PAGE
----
Looks like his comments were badly misinterpreted. Crackberry has some of the transcripts …

    http://crackberry.com/mike-lazaridis-once-again-downplays-touchscreen-devices-adds-tablets-mix-time

  • http://www.blackberrycool.com/ Kyle McInnes

    Updated the post with the transcripts. While I think the original post was a little heavy using the word “insignificant”, it was definitely an attempt to pivot the conversation away from tablets and touchscreens, and more towards trackpads. Interesting that he calls it the “third dimension” of input. Is it really that significant? Trackpads have been around for ages. I think if you're going to pivot the discussion to a competitive advantage, RIM should talk about features like BESX, where no other smartphone can compete.

  • dirtymeltorme

    After five years of being a BlackBerry loyalist, this is the stuff that makes me so mad. The lack of innovative thinking. Sure, BESX and BES, they're great at it – what else can and will RIM do to make the experience of using a device, to do something as awful as working, enjoyable. OS 5.0 is as stale as the late 4.7s, with seemingly no hopes of greatness on the horizon – ETA of 6.0, nowhere in sight. Even then, 6.0 will mimic something else that is already out. Why did RIM even bother pushing out the Storms if Mike thought this way? Why not innovate something and stop trying to be the next iPhone. HTC has it figured out, heck, even Windows did something different with the Kin. BBs will quickly become a device only used for work if they cannot find/develop/innovate a niche to keep themselves in the game with their non-BES subscribers, which has to represent a healthy percentage of RIMs overall clientele.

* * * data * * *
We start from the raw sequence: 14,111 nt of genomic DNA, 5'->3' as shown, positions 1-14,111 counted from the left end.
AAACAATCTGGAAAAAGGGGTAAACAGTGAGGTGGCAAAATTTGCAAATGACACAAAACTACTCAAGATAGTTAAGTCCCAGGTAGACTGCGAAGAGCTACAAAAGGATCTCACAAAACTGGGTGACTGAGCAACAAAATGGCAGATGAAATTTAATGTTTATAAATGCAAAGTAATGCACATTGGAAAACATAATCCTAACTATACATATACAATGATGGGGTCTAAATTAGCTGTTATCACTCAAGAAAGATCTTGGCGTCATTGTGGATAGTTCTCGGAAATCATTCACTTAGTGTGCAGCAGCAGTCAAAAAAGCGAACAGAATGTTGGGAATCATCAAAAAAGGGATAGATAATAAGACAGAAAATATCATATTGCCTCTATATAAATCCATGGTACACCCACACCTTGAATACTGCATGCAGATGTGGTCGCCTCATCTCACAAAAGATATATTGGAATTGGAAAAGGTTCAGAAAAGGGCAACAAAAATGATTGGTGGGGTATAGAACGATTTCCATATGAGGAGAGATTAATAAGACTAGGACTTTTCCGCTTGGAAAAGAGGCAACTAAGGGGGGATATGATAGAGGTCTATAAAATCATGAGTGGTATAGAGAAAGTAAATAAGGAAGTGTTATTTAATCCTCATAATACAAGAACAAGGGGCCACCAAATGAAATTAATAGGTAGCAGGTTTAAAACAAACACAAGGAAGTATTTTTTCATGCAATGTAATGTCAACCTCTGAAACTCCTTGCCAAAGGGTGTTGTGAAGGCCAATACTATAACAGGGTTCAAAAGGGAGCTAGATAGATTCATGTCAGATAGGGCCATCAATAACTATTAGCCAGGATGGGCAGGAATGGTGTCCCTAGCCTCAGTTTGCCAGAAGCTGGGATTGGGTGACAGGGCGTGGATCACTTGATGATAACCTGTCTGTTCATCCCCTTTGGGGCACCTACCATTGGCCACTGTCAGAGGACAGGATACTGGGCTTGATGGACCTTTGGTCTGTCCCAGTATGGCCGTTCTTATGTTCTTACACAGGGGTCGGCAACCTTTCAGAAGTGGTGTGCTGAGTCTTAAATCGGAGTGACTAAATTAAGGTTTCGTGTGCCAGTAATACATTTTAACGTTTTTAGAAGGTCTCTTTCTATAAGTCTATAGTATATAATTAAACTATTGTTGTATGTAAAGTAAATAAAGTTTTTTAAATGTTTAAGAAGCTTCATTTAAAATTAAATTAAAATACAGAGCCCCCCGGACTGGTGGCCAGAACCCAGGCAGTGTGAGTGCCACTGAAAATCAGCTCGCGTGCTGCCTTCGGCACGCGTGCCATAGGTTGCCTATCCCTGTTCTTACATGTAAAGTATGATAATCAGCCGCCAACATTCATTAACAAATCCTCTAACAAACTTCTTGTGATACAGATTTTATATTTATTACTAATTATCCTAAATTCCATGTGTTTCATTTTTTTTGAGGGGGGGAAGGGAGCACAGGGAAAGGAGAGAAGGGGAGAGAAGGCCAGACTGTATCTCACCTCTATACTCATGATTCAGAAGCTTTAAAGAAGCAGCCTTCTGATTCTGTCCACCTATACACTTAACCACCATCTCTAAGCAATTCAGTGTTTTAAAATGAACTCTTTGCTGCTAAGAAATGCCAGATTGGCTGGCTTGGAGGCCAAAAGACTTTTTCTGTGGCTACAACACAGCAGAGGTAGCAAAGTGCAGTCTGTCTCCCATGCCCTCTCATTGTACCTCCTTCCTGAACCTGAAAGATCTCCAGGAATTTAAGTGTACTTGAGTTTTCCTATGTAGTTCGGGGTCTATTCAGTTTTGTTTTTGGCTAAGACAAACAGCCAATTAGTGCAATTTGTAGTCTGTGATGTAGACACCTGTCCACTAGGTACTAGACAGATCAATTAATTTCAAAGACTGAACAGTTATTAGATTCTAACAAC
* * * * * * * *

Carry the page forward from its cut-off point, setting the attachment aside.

• http://www.blackberrycool.com/ Kyle McInnes

    Updated the post with the transcripts. While I think the original post was a little heavy using the word “insignificant”, it was definitely an attempt to pivot the conversation away from tablets and touchscreens, and more towards trackpads. Interesting that he calls it the “third dimension” of input. Is it really that significant? Trackpads have been around for ages. I think if you're going to pivot the discussion to a competitive advantage, RIM should talk about features like BESX, where no other smartphone can compete.

  • dirtymeltorme

    After five years of being a BlackBerry loyalist, this is the stuff that makes me so mad. The lack of innovative thinking. Sure, BESX and BES, they're great at it – what else can and will RIM do to make the experience of using a device, to do something as awful as working, enjoyable. OS 5.0 is as stale as the late 4.7s, with seemingly no hopes of greatness on the horizon – ETA of 6.0, nowhere in sight. Even then, 6.0 will mimic something else that is already out. Why did RIM even bother pushing out the Storms if Mike thought this way? Why not innovate something and stop trying to be the next iPhone. HTC has it figured out, heck, even Windows did something different with the Kin. BBs will quickly become a device only used for work if they cannot find/develop/innovate a niche to keep themselves in the game with their non-BES subscribers, which has to represent a healthy percentage of RIMs overall clientele.